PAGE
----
This study was carried out to investigate the relationship between induced sputum eosinophil apoptosis and clinical severity score, airway obstruction and symptom scores in patients with chronic stable asthma.
Altogether, 41 chronic stable asthmatic subjects of varying severity defined by Aas score and 17 control subjects underwent spirometry, symptom questionnaire and successful sputum induction. Sputum was processed and cytospins prepared for light microscopy to determine normal and apoptotic eosinophils.
Mild asthmatic subjects had a significantly lower percentage sputum eosinophils and a significantly higher eosinophil apoptotic ratio (AR) than moderate or chronic severe asthmatics. Severe asthmatic subjects had a significantly greater age, duration of asthma and sputum eosinophil count(.)mL(-1) than mild asthmatic subjects. Asthmatic subjects' symptom scores, severity scores and age inversely correlated with AR and the percentage of sputum eosinophils. Baseline forced expiratory volume in one second inversely correlated with percentage sputum eosinophils and positively correlated with AR.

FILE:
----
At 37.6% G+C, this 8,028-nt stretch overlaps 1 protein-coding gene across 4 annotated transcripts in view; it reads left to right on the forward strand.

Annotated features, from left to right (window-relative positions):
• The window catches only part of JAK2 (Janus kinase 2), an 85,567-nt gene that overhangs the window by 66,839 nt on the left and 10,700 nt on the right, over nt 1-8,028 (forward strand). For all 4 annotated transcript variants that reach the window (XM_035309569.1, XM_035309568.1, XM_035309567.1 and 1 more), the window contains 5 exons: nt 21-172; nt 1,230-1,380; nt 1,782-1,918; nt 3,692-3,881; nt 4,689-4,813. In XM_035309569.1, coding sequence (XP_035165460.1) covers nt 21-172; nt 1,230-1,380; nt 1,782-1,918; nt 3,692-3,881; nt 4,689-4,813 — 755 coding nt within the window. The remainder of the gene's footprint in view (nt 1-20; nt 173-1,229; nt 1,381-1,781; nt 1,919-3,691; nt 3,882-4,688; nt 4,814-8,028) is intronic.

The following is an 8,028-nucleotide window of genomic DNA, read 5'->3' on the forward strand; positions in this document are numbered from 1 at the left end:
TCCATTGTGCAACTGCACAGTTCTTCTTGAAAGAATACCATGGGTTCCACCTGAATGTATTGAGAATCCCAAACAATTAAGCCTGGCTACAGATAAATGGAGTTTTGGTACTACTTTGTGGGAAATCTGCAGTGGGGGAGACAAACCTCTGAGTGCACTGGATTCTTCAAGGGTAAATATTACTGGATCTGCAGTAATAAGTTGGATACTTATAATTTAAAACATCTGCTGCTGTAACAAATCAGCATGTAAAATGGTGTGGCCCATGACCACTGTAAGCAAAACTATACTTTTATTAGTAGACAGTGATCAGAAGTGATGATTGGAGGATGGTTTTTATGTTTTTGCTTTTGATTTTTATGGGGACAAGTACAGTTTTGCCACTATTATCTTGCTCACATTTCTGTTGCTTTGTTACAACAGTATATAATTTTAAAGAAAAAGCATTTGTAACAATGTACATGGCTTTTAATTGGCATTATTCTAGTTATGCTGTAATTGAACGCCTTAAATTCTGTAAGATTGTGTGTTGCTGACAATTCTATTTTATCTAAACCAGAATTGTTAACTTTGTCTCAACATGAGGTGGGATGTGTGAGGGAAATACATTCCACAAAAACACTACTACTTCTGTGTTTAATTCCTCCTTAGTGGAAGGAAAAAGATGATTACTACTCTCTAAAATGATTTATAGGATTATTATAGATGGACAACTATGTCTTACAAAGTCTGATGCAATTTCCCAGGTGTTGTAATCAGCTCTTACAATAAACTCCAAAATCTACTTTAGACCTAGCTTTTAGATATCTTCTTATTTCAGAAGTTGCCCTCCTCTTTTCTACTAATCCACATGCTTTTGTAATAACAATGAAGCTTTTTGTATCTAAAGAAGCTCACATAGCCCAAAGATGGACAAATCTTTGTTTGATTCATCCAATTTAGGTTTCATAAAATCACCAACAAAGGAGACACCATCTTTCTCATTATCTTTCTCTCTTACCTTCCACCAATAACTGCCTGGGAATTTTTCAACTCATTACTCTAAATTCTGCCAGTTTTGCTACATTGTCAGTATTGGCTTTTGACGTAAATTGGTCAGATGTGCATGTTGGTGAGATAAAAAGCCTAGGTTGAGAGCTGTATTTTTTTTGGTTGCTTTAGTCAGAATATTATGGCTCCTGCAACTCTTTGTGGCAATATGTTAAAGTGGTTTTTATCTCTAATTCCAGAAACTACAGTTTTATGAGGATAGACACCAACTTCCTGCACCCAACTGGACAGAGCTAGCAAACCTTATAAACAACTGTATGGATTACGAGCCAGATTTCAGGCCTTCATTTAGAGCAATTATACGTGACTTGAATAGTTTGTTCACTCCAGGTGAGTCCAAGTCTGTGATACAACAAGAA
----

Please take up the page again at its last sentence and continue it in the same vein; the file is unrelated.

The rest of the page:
The study demonstrates a relationship between reduced sputum eosinophil apoptosis and increased clinical severity of chronic stable asthma, providing additional evidence that eosinophil apoptosis may be important in the resolution of eosinophilic airway inflammation in asthma.
- airway inflammation
- severity of illness index
- INVESTIGATE AIRWAY INFLAMMATION
- ALLERGIC INFLAMMATION